ikes to use the word to say, I want to make things discoverable, you know that you would just happen upon this is one of those things where, unless you're the kind of person that just double clicks on everything and says, what does this do? Chances are you wouldn't discover it just sort of by nature, and the sad part is has been around for a long time, but it's not the kind of thing that people usually discover, and they're referred to his blend if sliders it's actually technically part of layer styles, but mostly what we think of later styles they think of, you know, drop shadow bedlam in boss, things like that, so the way it works is I'll just start off with a a simple example not to say that we would do this, but I always like to start this way to give people an idea of what it looks like. So on a new layer, I'm adding a grady in't that's just simply goes from black to white, and I want to blend this in with the underlying layer somehow. Normally, that means blend mode, but the problem with blend modes I shouldn't say that because ramos, you're great, but that'd be one downside to it is if I choose a blend, moded says, take every single pixel on this layer and apply the blend mode. So for example, here if I choose, multiply, it blends it in completely of one. So whatever blend modi pic it's just saying, take the all the colors on this layer and blended in with the shade below if I want to make this layer partially see through I can't really do partial see through without making a mask here when I lower the opacity, the entire layer is being coming see through so what the blend of sliders allow us to do is use a very different way of blending things together, and the easiest way to get to it is just double click not on the layer itself but just to the empty place on the right here and that brings up the layer style dialog box and normally people see one of these chosen because they go into it by clicking on drop shadow or stroke or something, but I haven't and you see all this part in the middle here that says general blending and it has blend mode, normal opacity, those two settings there are exactly the same as the's ones at the top of the layers panel so if you wanted to, you could now at the last moment decide oh since I'm here, I also want to adjust the blend motor of the capacity but the part we want talk about is down here at the bottom where it says blend if you see it says this layer and underlying layer so this layer is the layer I'm on underlying layer and it probably should say because if you had multiple layers that would attempt if it made sense to have multiple layers blending and then it looks like kind of a grady in't with black on white end one on one and white on the other for both of them. And by the way, that's got nothing to do with the fact that this is a great in't. It always looks like that. So that just coincidental, it also helps describe what's happening here. So right now, because each and the triangle is, as faras have go, it means no blending is happening, but what this allows me to do is change the opacity based on the shade. So for example, if I take this black triangle and start to move it in, you can see what's happening is the darker parts of that grady in our becoming see through. So the further I drag it, the more see through it becomes, and if I put it back, it's still there, if I take the white end and drag it, the same thing is happening. And of course, I could do both ends if I wanted to and let me pause and say, this is just to describe what it does is, I can't imagine that many times where I would stick ingredients on top of a photo and try and make both ends see through, but just so you kind of grasped the idea of what's happening here or and this is where it starts to get interesting and say, what if I leave this layer the way it is and take the underlying layer? And now, as they start to drag this slider at a certain point, the darker parts of the underlying photo are going to start to poke through or go the other way and say, if I take the lighter parts of the photo, this creates some really interesting possibilities, because now I'm starting to have her shape kind of come through the layer without doing any kind of selecting or masking it's just based on color and intensity. Now the on ly kind of initial drawback is, as you saw, I think a couple of times a certain point like there, if I zoom in a bit, you can see and see how that edge of that is very jagged. That's, because this triangle is so pixel specific that it says pixels up to here are see through the next pixel is not so very often. The edge doesn't look very clean because it's in a case like this, it's, not solid colors it's, kind of because it's graduated, so there is a solution for it, and it's probably one of the most unusual. Interface designs if you look really closely you see in this triangle city looks it is a little white line in the middle of that triangle that's a way of somehow telling you that that triangle actually has two halfs that you can split apart but it doesn't split by nature so that's the part that's a little weird is that by default it's you click on the triangle it moves as a whole but if you hold out option or ault seem a little bit what that means is now I can split the triangle in half and now I'm creating almost like a little transitional zone so what happens here is everything to the left of this half of the triangle becomes completely see through having the right is opaque and this is one of those kind of things where it's kind of see through kind of not so if you're moving the triangle and you think I like the idea but it's a little too hard edged than splitting the triangle will help so for example here as I started to try and use the underlying layer it looks ok but the edge is a little hard then I can start to separated and get a really interesting kind of ghostie fine art type thing happening the reason that I suggest pursuing this is an idea is that sometimes compared to the alternative, this is so much faster like if I tried to get that same affect some other way frankly a I don't know how I would do it, but b would definitely be much faster because it involved well make a layer mask and fill it with black and then paint some overlay mode into a whole bunch of things just to get to this point, whereas here I just moved a few sliders and every time you do is going to be different because it's completely dependent on the combination of what layer you have on top of what you have underneath, take the same photo and second to show you what I mean by that. But the best part of this one of the many parts it's good about it is it's non destructive. So even though I've done something, it looks pretty dramatic to this layer that little symbol beside layer to tells me something's going on here so if I say this is my psd file and come back three weeks from now, I can look at and go what is going on here if I double click on it, it brings it right back where I left it so it's not permanent the only way to be permanent if you did one of those evil merge flattened type things that we know we don't want to do so as a result by nature it is very nondestructive so that's kind of the the theory of what it does, how what I use that in a in a practical way well, there's a number of options I'm going to take let's use this one and I'm going toe place that into my documents because it's like when that happens just said that photo shop was busy and it really isn't but it just decided to say that just to kind of messed me up here all right? Sorry they were having in place in photo shop because a camera raw file it starts there and I'm going to click ok for now so it's going to bring that in and we will talk more about the whole smart objecting later on normally I'm not a big fan of re sizing anything up, but because this is I know this is a big enough file and the fact that it's really just a texture I'm overlaying anyway I'm not terribly worried about it normally when we overlay a texture, the first place we go is one of these blend modes and try a blend mode it's like ok that's kind of need maybe that one or overlay or something all right, so that's kind of interesting, but what if you want to do it a little more dramatically by saying I wanna take areas of this image so the same idea you double click off to the side and just start experiments and what happens if I take the underlying layer like about kind of a ghost? Anything happen? That's kind of cool and what's really interesting is you, khun really experiment fact the other day, just without even thinking about it, I said, what would happen if I took this triangle and sort of past the white one and discovered I was making some interesting things along the way? Take this layer, start toe, make it, we'll see through at the same time, you can also still experiment, say, and I think I'd like to try multiply now. So now that's getting kind of interesting that always has that old photo kind of look happening, and that was just a photo I took of interesting wall somewhere that two sticks in a folder of textures that I have just for purposes like this. But even in this case, I've done some pretty dramatic things. Nothing is permanent about this, and in here there are things that I noticed when I watched people working here. There are some areas where they see words like advanced blending in there like, you better not touch that then because that's like advanced, and I'm not sure what is going to do well, I always mention this in every class I ever teach I think this preview little check box I like to call that permission to experiment because if I see things like channels rgb and have no idea what that does that I just try it and turn things on and off, and I'll see that's kind of interesting what happens if I do that? Okay? And basically as you go through, you can just because you haven't done anything yet, you haven't clicked, ok, you're just in a preview mode, so if you want to experiment and try things, say, what happens if I do this, then you certainly can. I'm kind of like the way this looks except for one thing and that's it's doing weird things right on top of her face, which wouldn't be ideal. So that's ok, because technically, at the end of the day, this is still a layer, so I could certainly add a layer mass to it and take my paintbrush, not use that weird brush that I did yesterday, but pick just a regular old brush let's get one hundred percent view, so we can see yeah, that's definitely kind of weird, so I probably want to say let's, not put dirt on her face, and I might even lower the capacity to, like forty percent and go over some other areas that are also kind of odd. That's where the fun part of this is that that I didn't go into this with any expectation of I know exactly what's going to happen because I certainly didn't and I'll give you a little bit of foreshadowing of what's to come because this is a camera raw file that I placed in so therefore automatically has this smart object back and forth ability so at this eleventh hour where I'm almost finished I still have the ability to double click on this and go back here and say let's dark and the exposure and maybe even change it to a great scale or something like that see what that does and it may change it dramatically they may have little effect and that's because you ok I don't like that so let's undo that but that's the whole point is that I'm not going down a path where step one do this step to do this is like well if I put a smart object for a camera on top and start playing around with blended sliders, what will happen and that's where you can start to see some possibilities? Here's another simple example I have a type player on the shape layer on top of a cloudy sky and I'd like to make it look like both of these were kind of in amongst the clouds a little more in the past what I would have done is I would have made us rough selection of the clouds and put it on top and tried to lower the opacity and done all these steps to try and give that illusion. Now one of the first things I would try and this is important to note one of the great things about the blend of sliders is the results is almost instantaneous so in about five seconds you'll know if this idea is even worth pursuing or not and if it's not then go okay aboard trying something else but by the time you do all those other steps like copy and duplicate and mask that takes a lot longer so for me the blend of sliders often ate well, let me try this first because I know it's quick another example that in a second but for here I just have to kind of look at and say, well I don't want anything to this layer probably I'm assuming it's the underlying layer I should do because it's those clouds I want to kind of push through so if I start to drag and see it's already look at the tea in the are of the word travel it's a little too much so that I do that option or all split the triangle thing and just like that guy that got a little puffy clouds kind of happening here and let's make it just a little more maybe there we go on one of the interesting parts of this I think is as I mentioned before, technically that blend of sliders considered part of the layer styles normal people think of layer styluses, drop shadow and so on as well talk about another section's if you have a layer style that you like and you want to put it on one arm or other layers you can copy and paste just the layer style it's like in this case I can right click and choose copy layer style go to this other layer right click and choose pace layer style now it was already done now if I don't like it want to tweak it, aiken certainly double click on it and try slut you different settings but that took like hardly any time at all to create something that's still nondestructive in the past I've seen people do things like take there a racer and a race things fifty percent andan rast arise and all those things we don't like to do this took not that much time in fact, it would take even longer if I wasn't narrating if I was just doing it it would take like five seconds but because I was having to explain it, so when you do it yourself it'll take even less time unless you narrate at work which would be, you know, weird, but but the beauty of this is that here's another example in that first scenario, said one method would be to copy and paste the cloud but by doing it this way everything remains at the ball so I take my move tool and move it around you see wherever it goes the effect is still there because ultimate saying whatever's on the underlying layer make it poke through the layer on top so doesn't matter what it is and this is still live type so if I decided this time to change the typeface I could and that's what I always go in thinking, how can I give myself a cz many opportunities to try different things? And not only that, but if I had a whole another document I could even copy and paste the layer style and try and do that or just start from scratch remembering that any time you see this little symbol it means it's going to remember how you left it. So in this case, clicking ok is not a bad thing. I always talk about how clicking okay is evil in this case it's not because it's just saying we'll leave this these blend if sliders the way that they are the that's the good news about the blend this liars the downside to it is it's kind of all or nothing so sometimes it almost works but not quite and it's really maddening so but here's another example. What I often use it for and that's before I pursue a lengthy process like making a layer mascot all making a selection. All that kind of stuff I might just want to see doesn't even look good. Like, in this case of trying to mock up a magazine cover and is like, in part from the magazine, they have put the person in front of the name of the magazine. Well, in order to do that, take a look at my layers panel. You can see she's on a just the background layer so she's not extracted. So if I needed to, I'd have to make a selection, make a masked duplicate, do all these things to give the illusion of her being in front. But before I go to all that trouble, I want to even see if it even makes sense if it even looks half decent. So one of the advantages of the blend of slider is you can tell pretty quickly if you it's going to work or not because you just move a slider some on the wrong later. Sorry about that one thing. Why not? That was happening. Here we go. That's not bad I mean it's not perfect but in there in order to just see do even like this idea of not in a matter of seconds it's already looking pretty good so I'm going to say I'll just do that I always like to do a little bit of separation of the triangle just to try and get a slightly softer edge click ok and again in this case I could choose that um here copy layer style and then on this bar I want to basically or style now it didn't quite work there, so I double click and just go a little further trying get rid of that bit of blue in there and ultimately I might still end up saying ok at a certain point it's going to be easier for me to add a layer mass and cover that up, but the real point of this discussion is sometimes when you compare the alternative just to try something, it would take you twenty minutes and then kind of go yeah, I don't really like it this way the blend of sliders often we'll give you a very quick way to go well let's see what that looks like and I find that on a percentage basis most of the time it works the way you want and on a maddeningly small percentage of like oh that's so close but at least you know now it's worth pursuing the idea especially if you want her to have, you know, a blue thing on her forehead that looks fantastic, but in that case I would just add a layer mask and just paint that little part away just to make finalize it because I could question, could I? So the division between her hair and say like the blue line um could I see that a little closer and that's and that's examine this case? You're going to see it's it's kind of obvious when you zoom in close but still not bad, but it could use a little bit of help in there that's a part where frankly, if this was a real magazine cover, I probably ultimately do an actual selection and a mask to make sure it was perfect, but in this case it was quicker to just say do I like it or not? Maybe you're trying to show a client what do you think of this? This is almost like in the in the old days of of print, but when we do mock ups where you lay something interesting, people kind of idea with placeholders there's kind look like this to me that's a lot of what this is it's kind of mock up to say it would look sort of like this and sometimes your luck out and it's like ok done other times they're like, I still want to tweak it a little bit in this case. Frankly, I would probably do my cheat I would do instead of going back making a mass because I just add another layer and sample this color and just paint my own little extra hairs in just to fool the eye into thinking it was there was no little bits of white there that's great. So I guess the bottom line with the blend this lighters to me, it's always worth trying because eight times out of town you'll be like great and those other two times you be like that. Still not bad. The on ly thing to remember about the blend is like this is really important is it's the entire layers? In other words, if you had a layer of like that cloudy sky, you can't just say, just make those clouds that are white. Any white clouds will be affected so there's, no way you can identify just one part of it. So there have been times where, for example, I had a photograph of a house that was all white and then there was a white picket fan, so I just wanted the white house to be affected, but of course, that affected the fans, too. And that's, just the way the blend of sliders work, and often that you can kind of work around it. But put in the right perspective, I think there's some really interesting possibilities and the fact that it's combined with other things, I I use it for this all the time. I love putting textures on top of photos, and this is now my default starting point is blended sliders with a combination of ah, blend mode of some kind and these air all both layers, our live camera, raw objects like go back and forth and tweak each one that to me is a tremendous possibility. And again, totally non destructive. So it's not like that. Any point you're going well, I'll have to live with that. This is all just, you know, at this point, if I hated it, I could just say, you know what? Never mind delete that layer, and I'm right back to my original photograph. You're going to cover this later, but I was wondering if you could elaborate on things that are destructive versus things that air nondestructive that's, what couldn't you do? And what can't you do or certain? Shouldn't you try right and and I along the way I will and the main thing is and we've already talked I sort of joked about my five forbidden fruit of photo shop but those were the key any time where you're doing something it's going to take multiple layers and turn them into one layer that's bad I mean unless again there's some compelling ways and I've never had recently come up with one so many of those ones that are like flattened, merge or race delete where you're just removing pixels completely are the danger once I think because those are ones where they are by nature destructive and if you try to come back later you can't bring back pixels that air deleted unless you do it almost right away. So that's why I like masking versus deleting or we'll talk later about smart objects versus rast arising type those kind of things unfortunately the reality of photo shop is the way it is right now is that some of the most destructive things are right in your face like we do talk about yesterday all these adjustments those air very destructive because as soon as you move a slider and click ok that's your new photograph as opposed to using adjustment layers where they're much more nondestructive by nature so we'll continue to talk about those men and I guess my question should be re fate phrased are there things that you cannot do an adjustment players that um, the on ly thing that I wish they'd just wears could do is if you're working on a layer mask where the layer mask has got black and white and gray pixels, and you want to just, like, say, darken the mask, you have to use those regular things like levels or curves, you can't use an adjustment, so that means justin, where wouldn't can't be applied to something like a mask, which would be nice if it could so that's. In that case, you have to kind of live with the fact that if I darken this channel using, say, levels that's your new mask, it's still somewhat nondestructive, is the very least, you could always delete the mask and start again. But if I've done two hours of work on that mask, you know that's where it starts to get a little bit. But there's, the good news is there's, not many of those cases anymore. Most of things, I think it often for many people, comes down to habits and creatures of habit kind of stuff where someone told them five years ago, you have to rest, arise your tight, nor to do that so they still do, because they missed the fact that you don't have to anymore no problem I'm suffering from, you know, retrain the brain yeah, well, it's, I read in rolling stone article once about creatures of habit, and the example they gave was that when you're in your own kitchen, you can cook quickly. But if you visit our friend's house, they said, you know, go ahead and cook for me. You're, like, lost because where's, the frying pan is not in that drawer. You know, because we do things out of habit is kind of the same thing here is that you have a path. You follow the path of least resistance, because this thing you're familiar with and that is the hardest part, is to retrain yourself, to say, how else can I do this in a way that, you know, is easier, so and that that that is the hardest part of all of this is just kind of remembering to do that kind of thing.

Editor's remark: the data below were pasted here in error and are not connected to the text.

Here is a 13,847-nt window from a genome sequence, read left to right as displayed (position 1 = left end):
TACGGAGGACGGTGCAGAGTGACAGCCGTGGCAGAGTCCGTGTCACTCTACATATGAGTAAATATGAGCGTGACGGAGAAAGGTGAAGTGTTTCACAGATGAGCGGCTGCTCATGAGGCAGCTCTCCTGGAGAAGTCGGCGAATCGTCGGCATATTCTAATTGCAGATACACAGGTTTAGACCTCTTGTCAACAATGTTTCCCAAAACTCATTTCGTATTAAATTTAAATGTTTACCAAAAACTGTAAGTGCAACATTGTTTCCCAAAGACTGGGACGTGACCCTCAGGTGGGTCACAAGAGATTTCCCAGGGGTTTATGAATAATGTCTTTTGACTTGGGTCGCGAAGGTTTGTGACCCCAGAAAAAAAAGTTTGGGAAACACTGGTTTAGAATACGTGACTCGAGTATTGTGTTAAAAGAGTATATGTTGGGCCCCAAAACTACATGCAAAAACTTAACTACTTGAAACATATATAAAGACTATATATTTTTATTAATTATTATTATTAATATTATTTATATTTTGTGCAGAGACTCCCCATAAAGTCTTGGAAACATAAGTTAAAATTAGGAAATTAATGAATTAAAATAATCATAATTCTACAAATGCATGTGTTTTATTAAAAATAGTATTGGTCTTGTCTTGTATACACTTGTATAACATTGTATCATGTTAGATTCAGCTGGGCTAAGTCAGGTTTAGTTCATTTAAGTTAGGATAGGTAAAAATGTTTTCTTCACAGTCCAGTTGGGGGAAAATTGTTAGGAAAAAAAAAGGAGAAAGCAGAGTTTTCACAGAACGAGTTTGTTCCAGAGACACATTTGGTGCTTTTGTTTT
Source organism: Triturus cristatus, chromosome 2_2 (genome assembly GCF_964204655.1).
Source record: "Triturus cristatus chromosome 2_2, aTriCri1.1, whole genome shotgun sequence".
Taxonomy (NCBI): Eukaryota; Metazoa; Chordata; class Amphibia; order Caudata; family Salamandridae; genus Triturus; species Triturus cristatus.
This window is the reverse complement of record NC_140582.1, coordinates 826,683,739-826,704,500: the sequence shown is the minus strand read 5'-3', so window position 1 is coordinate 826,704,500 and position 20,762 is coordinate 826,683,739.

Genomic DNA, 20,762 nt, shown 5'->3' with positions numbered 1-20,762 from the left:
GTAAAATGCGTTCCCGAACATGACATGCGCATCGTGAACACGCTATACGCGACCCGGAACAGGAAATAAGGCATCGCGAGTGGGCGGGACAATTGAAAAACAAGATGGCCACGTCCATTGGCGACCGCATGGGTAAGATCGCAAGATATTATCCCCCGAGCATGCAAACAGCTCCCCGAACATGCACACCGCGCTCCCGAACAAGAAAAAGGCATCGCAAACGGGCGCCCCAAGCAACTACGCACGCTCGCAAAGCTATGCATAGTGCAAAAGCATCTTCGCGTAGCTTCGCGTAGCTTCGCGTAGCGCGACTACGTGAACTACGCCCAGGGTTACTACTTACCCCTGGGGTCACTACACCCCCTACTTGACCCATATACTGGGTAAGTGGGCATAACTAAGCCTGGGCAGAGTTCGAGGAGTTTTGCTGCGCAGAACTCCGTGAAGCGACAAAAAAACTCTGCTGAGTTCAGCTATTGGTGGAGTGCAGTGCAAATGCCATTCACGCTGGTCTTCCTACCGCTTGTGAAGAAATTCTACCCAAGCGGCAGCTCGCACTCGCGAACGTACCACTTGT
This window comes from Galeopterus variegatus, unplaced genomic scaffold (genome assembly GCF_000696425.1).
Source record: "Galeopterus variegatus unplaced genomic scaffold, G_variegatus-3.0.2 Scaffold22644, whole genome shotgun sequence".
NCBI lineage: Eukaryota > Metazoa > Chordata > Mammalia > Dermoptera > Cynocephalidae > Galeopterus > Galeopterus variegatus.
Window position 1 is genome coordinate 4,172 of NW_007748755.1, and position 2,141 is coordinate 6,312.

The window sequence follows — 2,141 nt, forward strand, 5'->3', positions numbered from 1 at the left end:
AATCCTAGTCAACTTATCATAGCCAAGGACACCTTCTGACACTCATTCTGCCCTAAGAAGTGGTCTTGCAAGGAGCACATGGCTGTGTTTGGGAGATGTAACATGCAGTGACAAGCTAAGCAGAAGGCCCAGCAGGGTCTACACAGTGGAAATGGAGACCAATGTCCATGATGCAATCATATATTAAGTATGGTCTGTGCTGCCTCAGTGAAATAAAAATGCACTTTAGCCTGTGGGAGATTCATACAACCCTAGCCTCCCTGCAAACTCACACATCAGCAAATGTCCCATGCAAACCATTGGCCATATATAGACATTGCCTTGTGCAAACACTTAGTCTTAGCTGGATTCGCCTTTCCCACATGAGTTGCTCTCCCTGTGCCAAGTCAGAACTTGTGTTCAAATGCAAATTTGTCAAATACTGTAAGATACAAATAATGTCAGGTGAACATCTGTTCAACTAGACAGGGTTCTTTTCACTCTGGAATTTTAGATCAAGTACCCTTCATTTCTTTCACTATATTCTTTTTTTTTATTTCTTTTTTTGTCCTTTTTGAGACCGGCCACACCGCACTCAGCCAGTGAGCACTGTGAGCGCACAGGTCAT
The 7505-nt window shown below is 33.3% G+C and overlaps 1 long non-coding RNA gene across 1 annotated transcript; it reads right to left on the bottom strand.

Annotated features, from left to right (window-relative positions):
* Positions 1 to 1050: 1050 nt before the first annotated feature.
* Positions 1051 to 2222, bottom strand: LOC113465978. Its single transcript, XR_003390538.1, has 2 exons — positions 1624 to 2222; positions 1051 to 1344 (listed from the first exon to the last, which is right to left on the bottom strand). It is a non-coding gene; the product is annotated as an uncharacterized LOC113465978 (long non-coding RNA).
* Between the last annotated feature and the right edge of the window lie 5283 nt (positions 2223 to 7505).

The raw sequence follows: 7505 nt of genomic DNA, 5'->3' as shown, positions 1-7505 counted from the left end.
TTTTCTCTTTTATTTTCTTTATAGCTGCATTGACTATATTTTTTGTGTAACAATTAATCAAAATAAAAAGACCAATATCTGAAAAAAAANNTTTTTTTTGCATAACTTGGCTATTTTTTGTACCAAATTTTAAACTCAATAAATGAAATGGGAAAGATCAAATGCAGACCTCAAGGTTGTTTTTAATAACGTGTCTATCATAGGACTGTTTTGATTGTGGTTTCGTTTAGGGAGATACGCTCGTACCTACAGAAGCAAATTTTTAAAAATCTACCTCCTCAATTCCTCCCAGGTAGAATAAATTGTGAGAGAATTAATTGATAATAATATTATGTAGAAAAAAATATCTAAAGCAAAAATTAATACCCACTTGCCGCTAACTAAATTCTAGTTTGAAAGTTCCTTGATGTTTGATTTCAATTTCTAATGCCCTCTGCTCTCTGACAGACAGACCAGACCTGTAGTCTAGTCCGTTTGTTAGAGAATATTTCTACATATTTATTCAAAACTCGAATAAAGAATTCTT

Class Description


Ready to spend less time editing your photos and more time taking them? Join Adobe expert Dave cross for a course that will transform your image editing workflow into an efficient smartflow system.

During this course, you’ll discover how a non-destructive editing process can help you to be more accurate, creative, and efficient. You’ll learn why presets are an essential part of a smartflow and learn how to efficiently create and leverage them. You’ll work with the full range of Adobe® Photoshop® features, including adjustment layers, smart objects and filters, templates, camera raw smart objects, and much more. You’ll also learn about reusing effects, looks, and templates to make your work more consistent.

By the end of this course, you’ll have proven techniques and strategies for saving time, working smarter, and reaching new creative heights.


Software Used: Adobe Photoshop CC 14.2

Reviews

a Creativelive Student
 

Dave Cross is a wonderful instructor! He has a fantastic teaching style and has great mastery of his subjects!